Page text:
"The Good Fight"
It is not required that we feel our faith, as it were. The Apostle Paul referenced this truth in his testimony to the Corinthians.
"We are perplexed, but not in despair" (II Corinthians 4:8).
Emotionally, Paul felt what we all feel at times, namely, confusion and doubt. By the power of God's indwelling Holy Spirit, however, the Apostle's conviction remained - "not in despair." In a life lived amid the world, the flesh, and the devil, believers will often experience conflicting sensibilities even as we trust God. "The flesh lusteth against the spirit" (Galatians 5:17). Few lessons regarding our walk with the Lord are more important. If we wait until emotional and physical sensations perfectly unite with our spiritual confidence in order to consistently live by faith, we shall wait a very long time. We will be required to "fight the good fight of faith" as long as we live in the world as presently constituted (I Timothy 6:12). Not one godly human being, including the Lord Jesus Christ, has ever experienced the complete absence of temptation that may include feelings of hesitation regarding the will of God. "And He went a little further, and fell on His face, and prayed, saying, O My Father, if it be possible, let this cup pass from Me: nevertheless not as I will, but as Thou wilt" (Matthew 26:39). Our blessed Lord felt the challenge - "tempted in all points like as we are" - but as He always did, He overcame by faith and submission to His Father - yet without sin" (Hebrews 4:15).
Feelings can reflect problems in our walk with God. But not always. Sometimes we are nearest to the Throne when emotions would tell us that God is far from us, and we are far from Him. We do well to keep an open heart to the possibility of the need for correction when we feel perplexity. But we also do well to realize that our humanity has not yet been glorified. There will be many occasions when feel is not real, so to speak. Recall the two sons commanded by their father to work in his vineyard. The first said no, but later realized his truest privilege and responsibility involved obedience to his father (Matthew 21:28-31). The Lord Jesus affirmed the young man as having "done the will of his father" despite his initial reticence. Walking with God by faith often involves such the process of fighting "the good fight." We must overcome how we feel in order to "walk in the Spirit and... not fulfill the lusts of the flesh" (Galatians 5:16).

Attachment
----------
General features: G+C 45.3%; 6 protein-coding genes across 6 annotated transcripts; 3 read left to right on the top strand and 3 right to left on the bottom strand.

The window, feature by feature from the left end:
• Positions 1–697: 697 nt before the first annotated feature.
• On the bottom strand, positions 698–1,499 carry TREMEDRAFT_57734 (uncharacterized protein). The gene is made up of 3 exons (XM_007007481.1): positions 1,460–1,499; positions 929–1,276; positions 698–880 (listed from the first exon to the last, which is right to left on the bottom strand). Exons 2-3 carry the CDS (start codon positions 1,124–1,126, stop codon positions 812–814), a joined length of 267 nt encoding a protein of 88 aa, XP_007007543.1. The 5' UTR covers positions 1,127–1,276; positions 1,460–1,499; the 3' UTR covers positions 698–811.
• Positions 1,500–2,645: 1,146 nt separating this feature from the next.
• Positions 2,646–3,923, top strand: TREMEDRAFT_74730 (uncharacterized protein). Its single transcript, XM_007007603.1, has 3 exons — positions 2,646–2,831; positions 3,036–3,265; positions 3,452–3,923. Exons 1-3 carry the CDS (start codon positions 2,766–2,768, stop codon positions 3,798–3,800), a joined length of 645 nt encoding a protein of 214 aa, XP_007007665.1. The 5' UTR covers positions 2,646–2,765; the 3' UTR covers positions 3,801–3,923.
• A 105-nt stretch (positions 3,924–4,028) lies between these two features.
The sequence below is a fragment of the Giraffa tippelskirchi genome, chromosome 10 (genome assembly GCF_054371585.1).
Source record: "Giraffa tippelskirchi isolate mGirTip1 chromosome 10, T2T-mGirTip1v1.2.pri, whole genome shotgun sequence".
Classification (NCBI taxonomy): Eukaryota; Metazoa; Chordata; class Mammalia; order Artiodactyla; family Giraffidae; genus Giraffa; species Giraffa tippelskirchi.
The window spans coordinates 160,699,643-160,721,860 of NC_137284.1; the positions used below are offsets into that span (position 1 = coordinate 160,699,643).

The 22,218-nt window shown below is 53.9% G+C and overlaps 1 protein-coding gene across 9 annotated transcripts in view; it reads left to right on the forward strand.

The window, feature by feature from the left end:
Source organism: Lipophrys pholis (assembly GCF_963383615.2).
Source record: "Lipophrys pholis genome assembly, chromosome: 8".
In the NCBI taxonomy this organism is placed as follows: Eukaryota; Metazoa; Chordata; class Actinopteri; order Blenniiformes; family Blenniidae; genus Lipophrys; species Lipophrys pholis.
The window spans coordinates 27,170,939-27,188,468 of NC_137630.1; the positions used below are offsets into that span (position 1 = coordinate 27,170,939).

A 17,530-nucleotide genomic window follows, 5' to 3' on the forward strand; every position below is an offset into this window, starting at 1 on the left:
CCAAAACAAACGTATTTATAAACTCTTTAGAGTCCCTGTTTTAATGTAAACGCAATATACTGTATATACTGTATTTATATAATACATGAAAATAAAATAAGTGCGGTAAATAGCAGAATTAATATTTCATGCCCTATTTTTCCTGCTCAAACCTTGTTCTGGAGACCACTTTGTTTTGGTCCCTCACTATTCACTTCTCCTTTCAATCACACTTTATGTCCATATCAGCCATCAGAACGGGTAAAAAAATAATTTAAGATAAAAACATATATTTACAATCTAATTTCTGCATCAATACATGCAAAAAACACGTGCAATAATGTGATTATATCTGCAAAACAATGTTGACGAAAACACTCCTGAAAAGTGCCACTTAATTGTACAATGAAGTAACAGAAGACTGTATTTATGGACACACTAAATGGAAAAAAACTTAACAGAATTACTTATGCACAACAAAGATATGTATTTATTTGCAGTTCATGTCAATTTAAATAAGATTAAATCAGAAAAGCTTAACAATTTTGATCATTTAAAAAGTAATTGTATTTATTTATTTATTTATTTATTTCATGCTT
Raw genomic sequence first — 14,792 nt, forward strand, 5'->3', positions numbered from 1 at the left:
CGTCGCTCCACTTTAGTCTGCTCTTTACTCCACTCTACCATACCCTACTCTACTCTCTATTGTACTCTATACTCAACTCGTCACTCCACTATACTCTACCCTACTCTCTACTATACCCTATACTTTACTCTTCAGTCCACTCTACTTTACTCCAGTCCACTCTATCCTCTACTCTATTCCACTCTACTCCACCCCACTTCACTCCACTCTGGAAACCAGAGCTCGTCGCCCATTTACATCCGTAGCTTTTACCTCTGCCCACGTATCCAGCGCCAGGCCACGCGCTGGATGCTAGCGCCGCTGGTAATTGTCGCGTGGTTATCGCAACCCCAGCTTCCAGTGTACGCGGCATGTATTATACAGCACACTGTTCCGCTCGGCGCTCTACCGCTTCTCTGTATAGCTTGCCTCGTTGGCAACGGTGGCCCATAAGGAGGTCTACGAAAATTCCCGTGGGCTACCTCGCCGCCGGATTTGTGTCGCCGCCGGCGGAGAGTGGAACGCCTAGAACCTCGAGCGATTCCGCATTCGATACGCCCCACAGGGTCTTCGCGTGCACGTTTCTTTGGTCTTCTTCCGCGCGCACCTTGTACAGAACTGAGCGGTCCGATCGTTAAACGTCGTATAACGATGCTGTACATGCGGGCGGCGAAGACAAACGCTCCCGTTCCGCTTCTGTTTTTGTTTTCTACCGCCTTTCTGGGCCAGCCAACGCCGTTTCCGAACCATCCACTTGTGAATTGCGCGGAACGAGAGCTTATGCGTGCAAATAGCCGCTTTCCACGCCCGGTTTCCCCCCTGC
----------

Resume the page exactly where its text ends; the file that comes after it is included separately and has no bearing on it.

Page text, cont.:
The Day will come when no fight will be necessary. This is not that day. Presently, we walk by a faith that often conflicts with our human sensibilities. We must expect the challenge, learning to make choices of the heart that counter and overcome the feelings of our flesh. Again, it not required that we feel our faith, nor are feelings always the reflection of our heart's determination. Few lessons of the Spirit more set our feet firmly on the path of righteousness, thus providing the enabling to overcome as we access God's grace revealed by faith.
"As sorrowful, yet always rejoicing."
(II Corinthians 6:10)
Weekly Memory Verse
For if, when we were enemies, we were reconciled to God by the death of His Son, much more, being reconciled, we shall be saved by His life.